An alternative method of targeted delivery is shown in Figures 9 and 10. The perforator 7 is inserted at a point 30 between teeth, parallel to the tooth 31 in treatment, and penetrates through gingival sulcus 32 and ligament 33 to a deptii near die entry of die nerve, artery and vein bundle 34 dirough die bone 35 and into d e tooth-root canal 36. This method of targeted delivery, say, of anaesthesia is suitable, where perforating vertical to me tooth dirough gingiva and cortical bone is not convenient or possible; as in die case of rear molars.

There are a variety of ways that this invention can be devised but die end result is to perform catiieterized intra-osseous delivery system.

The device of tiiis invention operates as follows:

First, a site for the injection is selected by die practitioner. The gingiva over die injection side is disinfected and topically anaesthetized. A small amount of anaesthetic solution is injected until blanching of die tissue, and tiiis will anaesthetize the gingiva and die periosteum. The following operations are illustrated in Figures 7 A, 7B and 7C, and Figures 9 and 10.

As can be seen in Figure 7 A, die bevelled end 9 of die needle 7 is placed against die gingiva and shank 31 is attached widi joint 33 to a contra angle or to a straight dental hand piece. The adaptor and perforator are coupled for drilling. The perforator should be held perpendicular to die cortical plate, or if not possible or convenient, it should be held vertical and parallel to the long axis of the tootii as shown in Figure 9, having been inserted between teetii as shown in Figure 10. The perforator is then operated in small bursts of rotation from the hand piece until resistance is no longer felt, as is well known to dentists.

Next, die adaptor 3 is removed from the engagement with perforator 1 by applying pressure to the body 13 widi die fingers tiius keeping the needle 7 in die perforated cortical plate. This is shown in Figure 7B.

The presence of die needle 7 in the cortical plate, or down die side of die toodi as in Figure 9, allows an injection to be made witiiout complicated manoeuvres to find the perforation in me case of floating gingiva or the free or marginal gingiva. Figure 7C illustrates the next step, namely how the injection needle is inserted dirough die perforator 1 for delivering die anaestiietic solution required.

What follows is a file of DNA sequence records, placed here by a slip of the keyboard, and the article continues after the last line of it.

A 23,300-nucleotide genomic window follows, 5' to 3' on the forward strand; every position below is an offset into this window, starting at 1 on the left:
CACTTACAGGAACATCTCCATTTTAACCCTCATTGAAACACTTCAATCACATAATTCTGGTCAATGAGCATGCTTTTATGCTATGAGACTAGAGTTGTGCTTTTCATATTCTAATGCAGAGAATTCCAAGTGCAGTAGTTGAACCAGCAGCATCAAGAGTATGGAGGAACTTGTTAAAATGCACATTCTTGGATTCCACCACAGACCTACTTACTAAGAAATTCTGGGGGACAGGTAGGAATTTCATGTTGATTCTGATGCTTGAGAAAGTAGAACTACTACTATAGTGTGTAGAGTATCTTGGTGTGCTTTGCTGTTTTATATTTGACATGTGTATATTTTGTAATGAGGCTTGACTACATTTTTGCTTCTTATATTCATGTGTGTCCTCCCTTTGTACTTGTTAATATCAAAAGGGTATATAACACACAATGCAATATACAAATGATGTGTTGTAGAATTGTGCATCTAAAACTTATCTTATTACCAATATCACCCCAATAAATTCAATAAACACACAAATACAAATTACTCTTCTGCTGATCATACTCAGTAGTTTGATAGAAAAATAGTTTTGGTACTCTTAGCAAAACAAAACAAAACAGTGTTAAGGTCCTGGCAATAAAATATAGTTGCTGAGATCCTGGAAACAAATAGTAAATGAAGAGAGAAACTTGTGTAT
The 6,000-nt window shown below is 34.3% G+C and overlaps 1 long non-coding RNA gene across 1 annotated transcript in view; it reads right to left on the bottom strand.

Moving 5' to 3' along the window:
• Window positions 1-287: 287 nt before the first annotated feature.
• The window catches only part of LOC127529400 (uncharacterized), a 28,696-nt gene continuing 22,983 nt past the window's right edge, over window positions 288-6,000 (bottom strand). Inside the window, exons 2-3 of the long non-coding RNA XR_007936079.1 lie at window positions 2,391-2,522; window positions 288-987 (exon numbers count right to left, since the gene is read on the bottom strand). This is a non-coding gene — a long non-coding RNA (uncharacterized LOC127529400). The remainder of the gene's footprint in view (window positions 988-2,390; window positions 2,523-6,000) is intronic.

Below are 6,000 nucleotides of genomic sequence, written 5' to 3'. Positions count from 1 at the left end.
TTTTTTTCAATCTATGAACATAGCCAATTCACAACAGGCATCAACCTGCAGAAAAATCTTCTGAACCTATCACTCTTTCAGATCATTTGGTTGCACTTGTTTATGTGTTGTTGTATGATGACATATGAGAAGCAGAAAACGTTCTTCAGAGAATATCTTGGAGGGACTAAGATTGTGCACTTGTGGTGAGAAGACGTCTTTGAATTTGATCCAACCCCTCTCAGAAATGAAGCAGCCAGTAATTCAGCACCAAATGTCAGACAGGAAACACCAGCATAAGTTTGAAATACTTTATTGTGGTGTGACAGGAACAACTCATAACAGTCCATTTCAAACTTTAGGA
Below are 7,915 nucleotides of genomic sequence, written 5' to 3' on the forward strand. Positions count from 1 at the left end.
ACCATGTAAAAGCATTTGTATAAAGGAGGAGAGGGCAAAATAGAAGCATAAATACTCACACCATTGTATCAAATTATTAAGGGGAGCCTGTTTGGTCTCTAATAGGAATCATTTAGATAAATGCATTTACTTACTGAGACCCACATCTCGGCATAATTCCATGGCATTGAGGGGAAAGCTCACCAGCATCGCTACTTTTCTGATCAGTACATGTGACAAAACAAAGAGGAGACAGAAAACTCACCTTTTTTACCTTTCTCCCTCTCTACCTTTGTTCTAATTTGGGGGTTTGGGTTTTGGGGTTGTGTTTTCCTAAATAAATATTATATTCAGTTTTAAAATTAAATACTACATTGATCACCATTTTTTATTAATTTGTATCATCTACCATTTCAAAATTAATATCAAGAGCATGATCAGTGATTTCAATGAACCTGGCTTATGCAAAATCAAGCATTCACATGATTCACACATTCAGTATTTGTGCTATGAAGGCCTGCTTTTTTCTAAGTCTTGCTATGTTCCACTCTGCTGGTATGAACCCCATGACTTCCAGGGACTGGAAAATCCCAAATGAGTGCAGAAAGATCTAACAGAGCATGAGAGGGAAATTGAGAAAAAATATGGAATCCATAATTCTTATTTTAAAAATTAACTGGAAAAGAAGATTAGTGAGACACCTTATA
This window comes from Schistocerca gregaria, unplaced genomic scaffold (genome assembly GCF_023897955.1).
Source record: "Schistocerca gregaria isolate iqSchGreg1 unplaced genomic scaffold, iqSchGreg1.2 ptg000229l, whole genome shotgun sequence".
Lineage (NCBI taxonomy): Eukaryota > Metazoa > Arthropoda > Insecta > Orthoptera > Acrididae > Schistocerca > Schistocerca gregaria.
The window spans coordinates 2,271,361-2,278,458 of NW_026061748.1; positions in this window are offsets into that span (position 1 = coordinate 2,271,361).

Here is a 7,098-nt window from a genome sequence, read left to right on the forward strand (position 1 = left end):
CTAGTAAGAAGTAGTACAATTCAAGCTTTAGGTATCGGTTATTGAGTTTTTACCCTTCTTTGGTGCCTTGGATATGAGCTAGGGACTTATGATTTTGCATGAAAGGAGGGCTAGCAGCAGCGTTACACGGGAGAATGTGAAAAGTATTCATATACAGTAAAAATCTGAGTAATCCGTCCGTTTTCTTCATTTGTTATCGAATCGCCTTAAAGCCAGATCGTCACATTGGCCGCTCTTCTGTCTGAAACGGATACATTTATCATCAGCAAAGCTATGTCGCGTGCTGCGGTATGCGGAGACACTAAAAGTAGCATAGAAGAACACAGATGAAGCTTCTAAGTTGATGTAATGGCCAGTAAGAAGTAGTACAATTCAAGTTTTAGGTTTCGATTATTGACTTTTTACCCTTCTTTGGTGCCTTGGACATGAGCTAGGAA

The last step is to remove the perforator 1 from the cortical plate and reinstall the cover cap 5 over the needle 7, tiien insert the adaptor to die perforator making d e unit complete and disposable. The cap 5 provides a means whereby the apparatus may be removed from die dental hand piece without any risk of die user being in contact with body fluids which will be present on the needle after use. This is extremely important particularly since there may be a risk of contacting Aids or Hepatitis should die user accidentally prick a finger widi die needle. It is tiierefore desirable tiiat die cap should be of a hard or rigid rubber or plastic material not easily penetrated by die needle.

Claims

WHAT IS CLAIMED IS:
1. A device for catiietized delivery of medication comprises: a hollow drilling cadieter means for penetrating ligament, tissue or bone and adapted to remain in place after drilling; and means for engaging and disengaging die drilling cadieter to and from a rotary drive shaft.
2. A device as claimed in claim 1, wherein die rotary drive shaft comprises: an axial rod adapted to be inserted into d e hollow drilling cadieter when engaging it.
3. A device for perforating the periodontal ligaments, cortical plate or small bones, and die like, for injecting substances at a predetermined site, comprising: a perforator for drilling a hole into the ligament, bone or tissue, wherein said perforator is provided widi an inner passage to form a catheter adapted to remain in the hole perforated for directing a hypodermic needle to said predetermined site, and an adaptor for latching in a latching-type powered dental handpiece for transmitting rotational movement to said perforator.
4. A catiieterized intra-osseous delivery system comprising: a perforator with a bevelled drilling needle tiiat is used as a drill and a cadieter; said needle attached at one end to a plastic or metal flange, which is attached to a matching adaptor provided widi a driving shank to be rotated by a conventional contra angle or straight dental hand piece; whereby die perforator is used as a cadieter for a hypodermic needle to be inserted dirough die drilling needle widiout losing access to die already perforated bone.
5. An apparatus as claimed in claim 4, wherein the apparatus is disposable, and die perforator receives a cap over the needle for protection against accidental contamination of environment.
6. A method of medical treatment, comprising the steps of: inserting a catheter, at a point in die gingival sulcus between outer tooth surface and marginal gingiva, or through gingiva and cortical plate, to a predetermined deptii; and injecting medication of anaesthesia through said cadieter.
7. A device as claimed in claim 1, wherein said perforator comprises: a first connector formed inside a first body of a generally cylindrical outer shape, for cooperation widi said adaptor; a drilling needle extending from said first body along die rotational axis of said first body and opposed to said first connector, said needle being fixed to said first body.